BANGKOK — The son of one of three missing republicans said Monday that police have concluded that a mutilated body found in the Mekong River was his father.
The man, who spoke on condition of anonymity, said he was contacted Monday by the Institute of Forensic Science after preliminary DNA results identified him as the son of “Phoo Chana,” the assumed name of one of three exiled anti-monarchists who went missing last month in Laos.
A representative of the institute said Monday they, by policy, could not comment or confirm the news.
Like other exiled monarchy critics, the 57-year-old had lived there in exile since the 2014 coup.
He was an aide of well-known monarchy opponent Surachai Danwattananusorn. After Surachai, Phoo Chana and a third man who went by the name “Kasalong” were reported missing, at least two bodies washed ashore on the Thai side of the Mekong River border in Nakhon Phanom province just before New Year’s.
The man identifying himself as Phoo Chana’s son said by phone Monday that he asked police why they needed to interview him. He said they told him that DNA samples taken from one of the bodies suggested he was a relation.
“The [formal DNA] report is not out yet, but basically that’s what I was told,” said the man, who asked not to be identified for security purposes.
The real identities of Phoo Chana and Kasalong are unknown.
The wife of Surachai, Pranee Dawattanusorn, said by phone Monday that the other body found looked too young to be her husband. She added that no one from the family had submitted DNA samples. Police are investigating whether the other body is that of Kasalong.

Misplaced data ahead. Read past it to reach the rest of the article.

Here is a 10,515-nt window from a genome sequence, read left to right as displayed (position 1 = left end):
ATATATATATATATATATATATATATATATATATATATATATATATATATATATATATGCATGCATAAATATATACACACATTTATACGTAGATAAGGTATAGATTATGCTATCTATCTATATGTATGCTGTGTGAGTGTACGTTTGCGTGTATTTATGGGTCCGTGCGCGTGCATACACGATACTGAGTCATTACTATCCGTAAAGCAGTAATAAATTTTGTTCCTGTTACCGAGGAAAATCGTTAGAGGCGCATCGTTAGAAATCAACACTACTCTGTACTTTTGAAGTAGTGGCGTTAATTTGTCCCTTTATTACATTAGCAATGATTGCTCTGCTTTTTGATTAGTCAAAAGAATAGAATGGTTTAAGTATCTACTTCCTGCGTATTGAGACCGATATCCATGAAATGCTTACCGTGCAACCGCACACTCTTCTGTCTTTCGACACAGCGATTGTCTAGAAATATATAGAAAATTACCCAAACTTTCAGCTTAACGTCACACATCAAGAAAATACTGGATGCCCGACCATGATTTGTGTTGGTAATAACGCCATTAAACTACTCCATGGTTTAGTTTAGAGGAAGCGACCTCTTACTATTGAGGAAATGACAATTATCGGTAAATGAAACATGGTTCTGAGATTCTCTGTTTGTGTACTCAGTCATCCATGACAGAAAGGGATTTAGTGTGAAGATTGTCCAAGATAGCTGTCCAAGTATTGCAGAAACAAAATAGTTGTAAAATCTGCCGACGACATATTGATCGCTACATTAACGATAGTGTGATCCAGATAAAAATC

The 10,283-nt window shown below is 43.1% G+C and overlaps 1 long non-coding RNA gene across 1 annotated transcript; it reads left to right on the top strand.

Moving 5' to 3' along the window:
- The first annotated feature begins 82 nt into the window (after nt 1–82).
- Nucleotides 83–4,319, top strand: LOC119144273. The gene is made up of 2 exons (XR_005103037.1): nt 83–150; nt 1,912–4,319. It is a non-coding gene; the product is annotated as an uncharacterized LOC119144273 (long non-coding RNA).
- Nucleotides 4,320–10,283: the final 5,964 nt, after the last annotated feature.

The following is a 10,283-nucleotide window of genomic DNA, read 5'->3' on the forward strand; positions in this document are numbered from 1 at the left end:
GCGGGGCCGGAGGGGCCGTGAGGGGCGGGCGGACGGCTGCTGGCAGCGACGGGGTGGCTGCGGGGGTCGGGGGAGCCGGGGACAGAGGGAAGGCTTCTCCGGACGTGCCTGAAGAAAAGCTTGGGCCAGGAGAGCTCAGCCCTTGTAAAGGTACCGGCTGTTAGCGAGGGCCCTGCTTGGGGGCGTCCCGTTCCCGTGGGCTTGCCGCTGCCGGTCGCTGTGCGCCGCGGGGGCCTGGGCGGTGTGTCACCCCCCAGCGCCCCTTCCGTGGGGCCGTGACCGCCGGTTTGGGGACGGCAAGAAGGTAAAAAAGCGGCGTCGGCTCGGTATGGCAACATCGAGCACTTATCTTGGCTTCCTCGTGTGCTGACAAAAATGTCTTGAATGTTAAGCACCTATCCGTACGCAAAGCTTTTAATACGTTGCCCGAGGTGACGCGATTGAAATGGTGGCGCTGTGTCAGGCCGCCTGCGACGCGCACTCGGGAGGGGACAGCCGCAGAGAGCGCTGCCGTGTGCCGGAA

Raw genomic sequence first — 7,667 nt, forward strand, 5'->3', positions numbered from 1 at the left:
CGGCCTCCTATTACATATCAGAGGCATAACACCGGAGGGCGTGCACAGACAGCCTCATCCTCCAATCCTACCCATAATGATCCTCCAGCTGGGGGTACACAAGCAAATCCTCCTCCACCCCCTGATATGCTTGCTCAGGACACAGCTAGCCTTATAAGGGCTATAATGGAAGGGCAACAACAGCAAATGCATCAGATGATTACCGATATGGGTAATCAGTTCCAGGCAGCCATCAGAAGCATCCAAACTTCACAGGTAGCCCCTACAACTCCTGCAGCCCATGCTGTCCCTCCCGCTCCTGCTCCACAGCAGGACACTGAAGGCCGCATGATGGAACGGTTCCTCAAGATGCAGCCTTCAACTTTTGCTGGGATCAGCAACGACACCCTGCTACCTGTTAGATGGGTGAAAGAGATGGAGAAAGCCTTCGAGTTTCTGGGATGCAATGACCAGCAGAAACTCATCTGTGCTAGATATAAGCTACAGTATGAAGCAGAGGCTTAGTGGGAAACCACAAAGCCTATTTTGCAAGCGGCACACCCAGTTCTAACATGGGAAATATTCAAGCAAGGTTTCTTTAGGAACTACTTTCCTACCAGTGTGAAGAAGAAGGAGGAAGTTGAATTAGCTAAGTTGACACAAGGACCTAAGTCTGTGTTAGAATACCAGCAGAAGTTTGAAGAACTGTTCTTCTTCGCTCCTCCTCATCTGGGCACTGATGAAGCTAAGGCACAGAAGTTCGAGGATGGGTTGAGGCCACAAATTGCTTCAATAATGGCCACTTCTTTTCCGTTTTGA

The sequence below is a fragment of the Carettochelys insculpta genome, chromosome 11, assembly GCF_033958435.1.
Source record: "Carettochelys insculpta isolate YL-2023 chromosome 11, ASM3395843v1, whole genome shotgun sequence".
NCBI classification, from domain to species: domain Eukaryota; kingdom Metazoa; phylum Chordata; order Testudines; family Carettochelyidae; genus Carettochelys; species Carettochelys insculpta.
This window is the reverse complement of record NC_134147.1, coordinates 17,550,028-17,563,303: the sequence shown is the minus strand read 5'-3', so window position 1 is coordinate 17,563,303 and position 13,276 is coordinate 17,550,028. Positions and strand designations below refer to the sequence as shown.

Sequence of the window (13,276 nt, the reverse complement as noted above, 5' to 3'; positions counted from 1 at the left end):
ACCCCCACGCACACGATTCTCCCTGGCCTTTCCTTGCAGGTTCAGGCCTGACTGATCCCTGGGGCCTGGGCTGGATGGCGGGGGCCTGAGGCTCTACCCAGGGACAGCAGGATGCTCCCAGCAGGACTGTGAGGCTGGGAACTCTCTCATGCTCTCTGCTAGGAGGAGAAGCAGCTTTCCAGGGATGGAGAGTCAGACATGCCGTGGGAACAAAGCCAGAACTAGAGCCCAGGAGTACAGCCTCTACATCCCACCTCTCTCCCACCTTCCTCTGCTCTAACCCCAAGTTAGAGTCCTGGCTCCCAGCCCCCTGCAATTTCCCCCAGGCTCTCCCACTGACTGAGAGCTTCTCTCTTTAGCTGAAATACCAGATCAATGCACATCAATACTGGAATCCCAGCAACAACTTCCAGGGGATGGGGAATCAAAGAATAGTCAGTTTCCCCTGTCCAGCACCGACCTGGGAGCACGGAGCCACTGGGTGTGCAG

Pranee said she wants to file a missing persons report to police in Laos but could not afford the trip and is concerned about her security. She believes her husband was either killed and buried somewhere or may still be alive.
“Maybe he is still just being detained. Surachai doesn’t deserve to be murdered with cruelty. He is relatively well-known. Some said he has been saved and is safe,” said Pranee, who lost contact with Surachai on Dec 10.
The three are the latest opponents of the Thai monarchy, some of whom have called for the kingdom to become a republic, to disappear and be presumed dead.
Ko Tee, a radio host and Redshirt firebrand, was reportedly abducted by 10 Thai-speaking men in black in July 2017. A year earlier, a lesser-known dissident, Ittipon Sukpaen, aka DJ Sunho, disappeared and was never seen again.
Fear of being targeted has spread through the dissident community. A young anti-monarchist in Laos who also fled Thailand after the coup said by phone Sunday that he has to move locations every four days for fear of being forcibly disappeared. He has also complained of having no success finding a nation to grant him political asylum.
There were notes of defiance, as well. Political activist Waaddao Chumaporn wrote online Monday afternoon to pray for the souls of the missing three, adding: “We shall not forget how each life has suffered in order to ignite continued work for justice.”
Kyoto-based exiled academic Pavin Chachavalpongpun wrote online to urge exiles to flee “urgently” from the neighboring countries to a third country in light of the reported DNA results.
Correction: An earlier version of this story stated incorrectly that the bodies were recovered in Nong Khai province. In fact, they were discovered in Nakhon Phanom province.